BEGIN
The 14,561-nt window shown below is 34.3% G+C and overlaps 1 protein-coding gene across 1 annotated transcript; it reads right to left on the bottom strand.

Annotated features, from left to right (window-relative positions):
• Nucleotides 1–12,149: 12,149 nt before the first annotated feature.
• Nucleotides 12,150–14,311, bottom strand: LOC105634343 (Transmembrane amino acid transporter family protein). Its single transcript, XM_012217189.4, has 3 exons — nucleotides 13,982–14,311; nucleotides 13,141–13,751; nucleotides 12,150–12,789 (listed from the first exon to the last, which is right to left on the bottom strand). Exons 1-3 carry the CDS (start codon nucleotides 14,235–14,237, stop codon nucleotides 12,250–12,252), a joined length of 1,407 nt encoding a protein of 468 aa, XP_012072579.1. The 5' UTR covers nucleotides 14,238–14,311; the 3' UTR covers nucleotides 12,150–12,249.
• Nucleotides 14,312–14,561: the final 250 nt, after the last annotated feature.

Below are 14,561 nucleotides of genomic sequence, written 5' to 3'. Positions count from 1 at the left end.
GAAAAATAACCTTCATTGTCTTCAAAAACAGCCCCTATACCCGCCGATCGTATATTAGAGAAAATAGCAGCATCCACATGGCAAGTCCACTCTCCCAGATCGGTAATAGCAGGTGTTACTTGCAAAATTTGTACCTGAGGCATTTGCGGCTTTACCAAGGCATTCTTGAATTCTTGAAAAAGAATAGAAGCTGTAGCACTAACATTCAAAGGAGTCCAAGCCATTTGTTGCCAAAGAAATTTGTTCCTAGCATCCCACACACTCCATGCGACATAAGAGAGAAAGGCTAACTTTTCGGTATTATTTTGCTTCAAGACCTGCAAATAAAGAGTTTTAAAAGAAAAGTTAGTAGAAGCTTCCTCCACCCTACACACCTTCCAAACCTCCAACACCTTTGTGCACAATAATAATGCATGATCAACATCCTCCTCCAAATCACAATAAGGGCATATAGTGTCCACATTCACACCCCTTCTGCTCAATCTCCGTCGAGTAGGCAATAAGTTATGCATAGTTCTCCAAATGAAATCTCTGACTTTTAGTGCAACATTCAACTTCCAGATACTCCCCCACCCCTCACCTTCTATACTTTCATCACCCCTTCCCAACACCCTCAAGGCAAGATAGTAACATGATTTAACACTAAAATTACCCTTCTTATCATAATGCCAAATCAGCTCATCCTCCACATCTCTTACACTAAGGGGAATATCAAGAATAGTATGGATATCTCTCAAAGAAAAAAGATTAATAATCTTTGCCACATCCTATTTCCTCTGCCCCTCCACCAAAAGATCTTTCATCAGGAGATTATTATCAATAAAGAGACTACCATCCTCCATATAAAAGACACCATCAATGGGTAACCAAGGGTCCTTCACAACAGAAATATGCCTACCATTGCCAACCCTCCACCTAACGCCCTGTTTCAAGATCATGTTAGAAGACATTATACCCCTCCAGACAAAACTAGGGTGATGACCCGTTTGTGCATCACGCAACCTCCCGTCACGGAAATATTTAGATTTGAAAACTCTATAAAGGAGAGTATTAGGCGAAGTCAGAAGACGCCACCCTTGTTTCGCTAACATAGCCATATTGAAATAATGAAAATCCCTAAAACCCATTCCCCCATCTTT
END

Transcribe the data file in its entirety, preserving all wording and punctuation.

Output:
The 14,561-nt window shown below is 34.3% G+C and overlaps 1 protein-coding gene across 1 annotated transcript; it reads right to left on the bottom strand.

Annotated features, from left to right (window-relative positions):
• Nucleotides 1–12,149: 12,149 nt before the first annotated feature.
• Nucleotides 12,150–14,311, bottom strand: LOC105634343 (Transmembrane amino acid transporter family protein). Its single transcript, XM_012217189.4, has 3 exons — nucleotides 13,982–14,311; nucleotides 13,141–13,751; nucleotides 12,150–12,789 (listed from the first exon to the last, which is right to left on the bottom strand). Exons 1-3 carry the CDS (start codon nucleotides 14,235–14,237, stop codon nucleotides 12,250–12,252), a joined length of 1,407 nt encoding a protein of 468 aa, XP_012072579.1. The 5' UTR covers nucleotides 14,238–14,311; the 3' UTR covers nucleotides 12,150–12,249.
• Nucleotides 14,312–14,561: the final 250 nt, after the last annotated feature.

Below are 14,561 nucleotides of genomic sequence, written 5' to 3'. Positions count from 1 at the left end.
GAAAAATAACCTTCATTGTCTTCAAAAACAGCCCCTATACCCGCCGATCGTATATTAGAGAAAATAGCAGCATCCACATGGCAAGTCCACTCTCCCAGATCGGTAATAGCAGGTGTTACTTGCAAAATTTGTACCTGAGGCATTTGCGGCTTTACCAAGGCATTCTTGAATTCTTGAAAAAGAATAGAAGCTGTAGCACTAACATTCAAAGGAGTCCAAGCCATTTGTTGCCAAAGAAATTTGTTCCTAGCATCCCACACACTCCATGCGACATAAGAGAGAAAGGCTAACTTTTCGGTATTATTTTGCTTCAAGACCTGCAAATAAAGAGTTTTAAAAGAAAAGTTAGTAGAAGCTTCCTCCACCCTACACACCTTCCAAACCTCCAACACCTTTGTGCACAATAATAATGCATGATCAACATCCTCCTCCAAATCACAATAAGGGCATATAGTGTCCACATTCACACCCCTTCTGCTCAATCTCCGTCGAGTAGGCAATAAGTTATGCATAGTTCTCCAAATGAAATCTCTGACTTTTAGTGCAACATTCAACTTCCAGATACTCCCCCACCCCTCACCTTCTATACTTTCATCACCCCTTCCCAACACCCTCAAGGCAAGATAGTAACATGATTTAACACTAAAATTACCCTTCTTATCATAATGCCAAATCAGCTCATCCTCCACATCTCTTACACTAAGGGGAATATCAAGAATAGTATGGATATCTCTCAAAGAAAAAAGATTAATAATCTTTGCCACATCCTATTTCCTCTGCCCCTCCACCAAAAGATCTTTCATCAGGAGATTATTATCAATAAAGAGACTACCATCCTCCATATAAAAGACACCATCAATGGGTAACCAAGGGTCCTTCACAACAGAAATATGCCTACCATTGCCAACCCTCCACCTAACGCCCTGTTTCAAGATCATGTTAGAAGACATTATACCCCTCCAGACAAAACTAGGGTGATGACCCGTTTGTGCATCACGCAACCTCCCGTCACGGAAATATTTAGATTTGAAAACTCTATAAAGGAGAGTATTAGGCGAAGTCAGAAGACGCCACCCTTGTTTCGCTAACATAGCCATATTGAAATAATGAAAATCCCTAAAACCCATTCCCCCATCTTT